Jorge Bergoglio, the Archbishop of Buenos Aires who became Pope Francis last spring, has revivified the papacy. He has chosen not to live in the Vatican’s lush Apostolic Palace, and he tools around Vatican City in a 1984 Renault compact. In a now-famous interview with the Jesuit magazine America, Francis called himself a sinner and reached out to gays, divorced couples, and other constituencies cold-shouldered by mainstream Catholicism.
The cynics, who are often right, say Bergoglio’s gestures are meant to divert attention from the church’s retrograde doctrines on women, same-sex marriage, and so on. Optimists hoping for change in the 2,000-year-old papacy welcome the breath of fresh air and hope that deeds will follow words.
Catholics make much of the fact that Francis is the first Jesuit pope, a member of the Society of Jesus founded by St. Ignatius Loyola in the 16th century. Raised in a milieu of genteel anti-Catholicism, I always heard the Jesuits described as the “intellectual shock troops of the Vatican,” famed as the tip of the very sharp spear of the Inquisition. Neither “fact” is entirely accurate, nor do they shed much light on who Francis is and what he may be up to.
The intellectual tag sticks because Jesuits spend over 10 years in religious study, compared with six years for a diocesan priest. The added time is devoted to scholarship and spiritual formation. And if the Jesuits did indeed win their black robes by combatting the enemies of the church, that is no longer their primary function. Among many other causes, some Jesuits have embraced a social justice theology that can be dangerous to practice; the Salvadoran Army memorably gunned down six Jesuit priests on a college campus in San Salvador in 1989.
What is important to a Jesuit? “Freedom and detachment,” answers Father James Martin, editor-at-large of America magazine. “We strive to be free from anything that prevents us from responding from God’s invitation in our lives.”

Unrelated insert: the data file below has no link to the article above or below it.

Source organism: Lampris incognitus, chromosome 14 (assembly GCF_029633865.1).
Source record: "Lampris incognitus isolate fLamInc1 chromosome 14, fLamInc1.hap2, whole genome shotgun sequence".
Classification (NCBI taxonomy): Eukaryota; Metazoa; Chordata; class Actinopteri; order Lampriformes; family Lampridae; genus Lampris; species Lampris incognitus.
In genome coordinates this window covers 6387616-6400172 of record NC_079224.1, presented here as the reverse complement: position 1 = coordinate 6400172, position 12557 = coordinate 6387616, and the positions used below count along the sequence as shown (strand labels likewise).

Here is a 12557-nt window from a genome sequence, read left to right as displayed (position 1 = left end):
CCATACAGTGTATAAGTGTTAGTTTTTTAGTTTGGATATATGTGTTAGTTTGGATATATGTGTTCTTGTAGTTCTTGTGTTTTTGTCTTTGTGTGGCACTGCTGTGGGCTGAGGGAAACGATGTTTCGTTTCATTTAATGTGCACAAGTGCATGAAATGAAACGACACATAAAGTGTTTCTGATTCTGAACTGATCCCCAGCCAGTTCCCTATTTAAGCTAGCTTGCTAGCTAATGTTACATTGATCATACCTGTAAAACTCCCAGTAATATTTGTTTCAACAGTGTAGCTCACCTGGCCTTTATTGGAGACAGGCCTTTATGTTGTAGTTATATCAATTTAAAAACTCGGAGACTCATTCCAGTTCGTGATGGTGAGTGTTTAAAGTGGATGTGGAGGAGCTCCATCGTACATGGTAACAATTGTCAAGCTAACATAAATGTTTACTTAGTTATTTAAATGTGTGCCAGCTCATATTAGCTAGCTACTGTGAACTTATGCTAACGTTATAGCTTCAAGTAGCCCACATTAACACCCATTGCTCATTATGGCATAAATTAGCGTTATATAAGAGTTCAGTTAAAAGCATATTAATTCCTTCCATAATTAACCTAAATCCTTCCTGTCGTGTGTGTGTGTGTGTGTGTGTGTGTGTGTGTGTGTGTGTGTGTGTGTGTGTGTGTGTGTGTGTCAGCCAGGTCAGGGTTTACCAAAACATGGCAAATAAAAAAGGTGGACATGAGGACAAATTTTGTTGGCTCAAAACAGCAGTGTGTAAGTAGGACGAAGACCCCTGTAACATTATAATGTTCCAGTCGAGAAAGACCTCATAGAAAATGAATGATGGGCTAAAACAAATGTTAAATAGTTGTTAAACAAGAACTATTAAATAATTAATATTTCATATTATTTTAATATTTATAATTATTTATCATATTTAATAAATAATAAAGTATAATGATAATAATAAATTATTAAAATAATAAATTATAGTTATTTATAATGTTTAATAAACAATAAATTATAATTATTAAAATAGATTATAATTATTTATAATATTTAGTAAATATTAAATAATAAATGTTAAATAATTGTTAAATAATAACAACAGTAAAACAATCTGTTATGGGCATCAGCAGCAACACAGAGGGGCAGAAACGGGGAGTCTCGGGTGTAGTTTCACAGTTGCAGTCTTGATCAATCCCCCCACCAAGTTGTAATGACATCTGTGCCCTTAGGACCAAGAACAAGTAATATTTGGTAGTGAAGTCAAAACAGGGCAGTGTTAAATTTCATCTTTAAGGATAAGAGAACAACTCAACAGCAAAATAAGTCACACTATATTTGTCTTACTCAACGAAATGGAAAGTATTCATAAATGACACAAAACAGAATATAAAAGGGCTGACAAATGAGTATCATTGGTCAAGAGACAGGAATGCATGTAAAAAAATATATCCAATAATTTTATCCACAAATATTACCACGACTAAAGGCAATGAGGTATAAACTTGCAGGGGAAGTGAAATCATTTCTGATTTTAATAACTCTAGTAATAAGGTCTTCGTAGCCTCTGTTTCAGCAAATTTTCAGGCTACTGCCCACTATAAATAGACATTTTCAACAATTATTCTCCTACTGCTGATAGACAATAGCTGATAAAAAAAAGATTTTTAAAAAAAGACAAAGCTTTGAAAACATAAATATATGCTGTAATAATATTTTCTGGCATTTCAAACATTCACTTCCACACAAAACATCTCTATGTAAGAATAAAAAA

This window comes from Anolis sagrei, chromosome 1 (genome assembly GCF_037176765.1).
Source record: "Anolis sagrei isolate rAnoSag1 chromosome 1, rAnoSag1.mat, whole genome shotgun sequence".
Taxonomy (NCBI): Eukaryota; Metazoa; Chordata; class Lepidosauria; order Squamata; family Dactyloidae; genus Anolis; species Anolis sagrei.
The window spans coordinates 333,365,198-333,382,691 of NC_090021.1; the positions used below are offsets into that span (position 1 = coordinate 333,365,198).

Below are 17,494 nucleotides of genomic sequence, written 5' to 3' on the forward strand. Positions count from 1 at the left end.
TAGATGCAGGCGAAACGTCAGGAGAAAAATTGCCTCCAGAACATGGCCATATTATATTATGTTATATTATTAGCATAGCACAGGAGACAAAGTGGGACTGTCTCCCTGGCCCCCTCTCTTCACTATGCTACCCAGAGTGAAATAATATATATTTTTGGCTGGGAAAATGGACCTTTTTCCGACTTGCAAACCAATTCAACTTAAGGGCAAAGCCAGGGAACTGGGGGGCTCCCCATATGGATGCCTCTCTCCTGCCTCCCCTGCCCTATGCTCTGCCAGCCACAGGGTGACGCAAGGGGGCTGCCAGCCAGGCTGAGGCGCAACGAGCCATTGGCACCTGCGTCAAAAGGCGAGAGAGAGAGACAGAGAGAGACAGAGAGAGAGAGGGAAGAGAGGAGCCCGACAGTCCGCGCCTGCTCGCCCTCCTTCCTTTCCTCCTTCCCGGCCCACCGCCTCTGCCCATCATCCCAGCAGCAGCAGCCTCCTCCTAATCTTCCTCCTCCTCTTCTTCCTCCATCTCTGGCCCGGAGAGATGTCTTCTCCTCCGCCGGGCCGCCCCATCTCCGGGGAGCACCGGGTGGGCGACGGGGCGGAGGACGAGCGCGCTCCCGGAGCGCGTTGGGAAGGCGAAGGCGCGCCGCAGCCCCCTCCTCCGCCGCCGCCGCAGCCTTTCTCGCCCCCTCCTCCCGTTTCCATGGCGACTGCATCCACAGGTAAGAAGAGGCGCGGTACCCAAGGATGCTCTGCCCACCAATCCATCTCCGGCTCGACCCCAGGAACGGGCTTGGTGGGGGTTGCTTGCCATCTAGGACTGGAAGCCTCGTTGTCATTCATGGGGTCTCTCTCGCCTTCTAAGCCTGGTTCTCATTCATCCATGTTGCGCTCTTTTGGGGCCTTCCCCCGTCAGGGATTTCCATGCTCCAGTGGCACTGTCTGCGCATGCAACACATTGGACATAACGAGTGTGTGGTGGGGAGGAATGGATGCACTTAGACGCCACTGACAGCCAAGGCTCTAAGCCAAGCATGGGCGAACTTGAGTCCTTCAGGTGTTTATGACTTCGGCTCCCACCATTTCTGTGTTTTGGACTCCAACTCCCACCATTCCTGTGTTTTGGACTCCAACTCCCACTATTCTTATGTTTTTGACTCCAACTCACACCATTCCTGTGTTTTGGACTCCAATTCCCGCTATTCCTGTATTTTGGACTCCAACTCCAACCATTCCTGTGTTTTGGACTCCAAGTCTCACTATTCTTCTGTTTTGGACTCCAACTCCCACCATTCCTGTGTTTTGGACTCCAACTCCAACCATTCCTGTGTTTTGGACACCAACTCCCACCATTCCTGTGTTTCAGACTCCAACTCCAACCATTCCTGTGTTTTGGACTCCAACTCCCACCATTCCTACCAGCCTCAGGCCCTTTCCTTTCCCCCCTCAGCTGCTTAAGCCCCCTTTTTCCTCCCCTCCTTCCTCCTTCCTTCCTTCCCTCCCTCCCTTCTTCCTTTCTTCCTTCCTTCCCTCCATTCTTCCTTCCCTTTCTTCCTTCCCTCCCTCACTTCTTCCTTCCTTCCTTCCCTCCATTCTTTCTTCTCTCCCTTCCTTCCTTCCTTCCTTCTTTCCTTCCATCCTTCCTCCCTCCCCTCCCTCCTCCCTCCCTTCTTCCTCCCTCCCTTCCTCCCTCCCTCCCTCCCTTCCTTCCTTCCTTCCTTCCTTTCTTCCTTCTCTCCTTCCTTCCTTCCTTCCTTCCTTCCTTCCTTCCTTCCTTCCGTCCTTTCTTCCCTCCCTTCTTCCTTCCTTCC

“So the pope is someone who says, ‘I’m free enough not to live in a palace,’ and ‘I’m free enough to drive around my own car,’ ” Martin continues. “When Jesuits see him driving a crummy car, they think, ‘Well, of course that’s what we do.’ ”
It has not gone unnoticed that Pope Francis has appointed a shadow cabinet of eight “consultors,” or advisers, one of whom is Boston’s Cardinal Sean O’Malley. This is a governance fillip torn straight from the Jesuit playbook; a Jesuit provincial responsible for a specific geographic region always names a group of consultors to aid him in his work.
The Jesuits’ bumper sticker maxim is “to find God in all things.” In this vein, St. Ignatius preached “discernment,” exhorting his followers to make good decisions based on experience and prayer. When Catholics try to explain the difference between Francis and his immediate predecessor, Benedict XVI, they point out that Benedict was, at heart, a theologian. Theologians seek spiritual truths in church texts and writing, while the Jesuits examine all life experiences for possible revelations.
It’s very possible that Catholic dogma may not change under Francis, but papal attitudes have changed already. “The pope is focusing on the basic gospel messages of Jesus,” Martin says. “Love, mercy, and compassion. He thinks we’ve been too focused on other matters.” Indeed, Francis has complained that the church’s pastoral ministry “cannot be obsessed with the transmission of a disjointed multitude of doctrines to be imposed insistently.”
“How many divisions does the pope have?” was dictator Josef Stalin’s famous dismissal of the power and authority of the Vatican before and after World War II. It’s a naïve observation; the pope has plenty of divisions, it turns out. His priests helped free Poland from Soviet tyranny, and we can only hope that Pope Francis’s clerically collared foot soldiers will act as agents of change in Catholic and non-Catholic nations alike.Alex Beam’s column appears regularly in the Globe. He can be reached at email@example.com.
Correction: Because of a reporting error, a previous version of this story misstated the number of years Catholic priests spend in seminary. It is six years.